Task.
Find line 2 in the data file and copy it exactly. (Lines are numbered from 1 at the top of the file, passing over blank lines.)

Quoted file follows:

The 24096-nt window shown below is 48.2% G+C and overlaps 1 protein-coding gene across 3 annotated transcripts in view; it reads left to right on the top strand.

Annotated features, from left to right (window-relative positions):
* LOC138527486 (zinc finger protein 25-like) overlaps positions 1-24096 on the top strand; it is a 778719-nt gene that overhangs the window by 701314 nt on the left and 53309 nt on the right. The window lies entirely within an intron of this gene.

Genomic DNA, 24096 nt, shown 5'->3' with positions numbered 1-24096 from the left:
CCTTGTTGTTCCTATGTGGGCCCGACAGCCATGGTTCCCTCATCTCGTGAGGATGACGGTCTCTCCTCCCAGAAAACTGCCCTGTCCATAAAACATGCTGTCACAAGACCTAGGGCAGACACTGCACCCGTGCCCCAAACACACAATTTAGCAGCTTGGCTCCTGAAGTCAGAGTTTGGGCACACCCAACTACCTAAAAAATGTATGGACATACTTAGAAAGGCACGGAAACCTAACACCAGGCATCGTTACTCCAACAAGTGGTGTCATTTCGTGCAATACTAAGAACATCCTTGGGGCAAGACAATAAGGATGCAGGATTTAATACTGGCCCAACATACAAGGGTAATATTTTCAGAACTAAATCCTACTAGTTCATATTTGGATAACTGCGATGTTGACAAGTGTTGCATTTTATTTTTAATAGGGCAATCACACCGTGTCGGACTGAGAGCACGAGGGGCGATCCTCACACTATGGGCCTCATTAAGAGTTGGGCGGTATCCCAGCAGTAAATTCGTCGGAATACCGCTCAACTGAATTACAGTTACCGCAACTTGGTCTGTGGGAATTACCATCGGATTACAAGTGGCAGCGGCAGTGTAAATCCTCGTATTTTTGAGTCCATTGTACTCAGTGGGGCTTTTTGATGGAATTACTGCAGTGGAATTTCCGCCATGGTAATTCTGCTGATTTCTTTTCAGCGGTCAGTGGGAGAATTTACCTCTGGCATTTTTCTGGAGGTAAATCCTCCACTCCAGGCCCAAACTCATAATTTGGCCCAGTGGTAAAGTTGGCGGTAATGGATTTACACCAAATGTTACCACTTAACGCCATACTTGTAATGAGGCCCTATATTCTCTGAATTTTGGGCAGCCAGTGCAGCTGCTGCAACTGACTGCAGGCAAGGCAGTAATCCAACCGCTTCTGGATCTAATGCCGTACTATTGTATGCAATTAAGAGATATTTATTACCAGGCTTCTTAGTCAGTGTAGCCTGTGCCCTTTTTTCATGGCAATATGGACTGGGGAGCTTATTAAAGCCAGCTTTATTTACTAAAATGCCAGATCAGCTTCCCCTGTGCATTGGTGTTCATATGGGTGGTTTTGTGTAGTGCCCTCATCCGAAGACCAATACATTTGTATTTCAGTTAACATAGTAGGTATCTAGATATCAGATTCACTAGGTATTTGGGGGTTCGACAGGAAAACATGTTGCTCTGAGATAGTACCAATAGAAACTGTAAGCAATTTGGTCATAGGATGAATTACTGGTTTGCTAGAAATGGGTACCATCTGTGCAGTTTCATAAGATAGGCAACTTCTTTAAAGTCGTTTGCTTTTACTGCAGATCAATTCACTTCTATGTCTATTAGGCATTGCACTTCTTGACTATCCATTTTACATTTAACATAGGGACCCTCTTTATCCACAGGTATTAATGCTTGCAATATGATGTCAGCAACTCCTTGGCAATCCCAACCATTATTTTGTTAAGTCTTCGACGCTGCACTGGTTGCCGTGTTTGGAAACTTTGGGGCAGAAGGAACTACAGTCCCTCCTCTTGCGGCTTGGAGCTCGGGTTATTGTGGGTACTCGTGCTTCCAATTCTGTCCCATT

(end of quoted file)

Annotated features, from left to right (window-relative positions):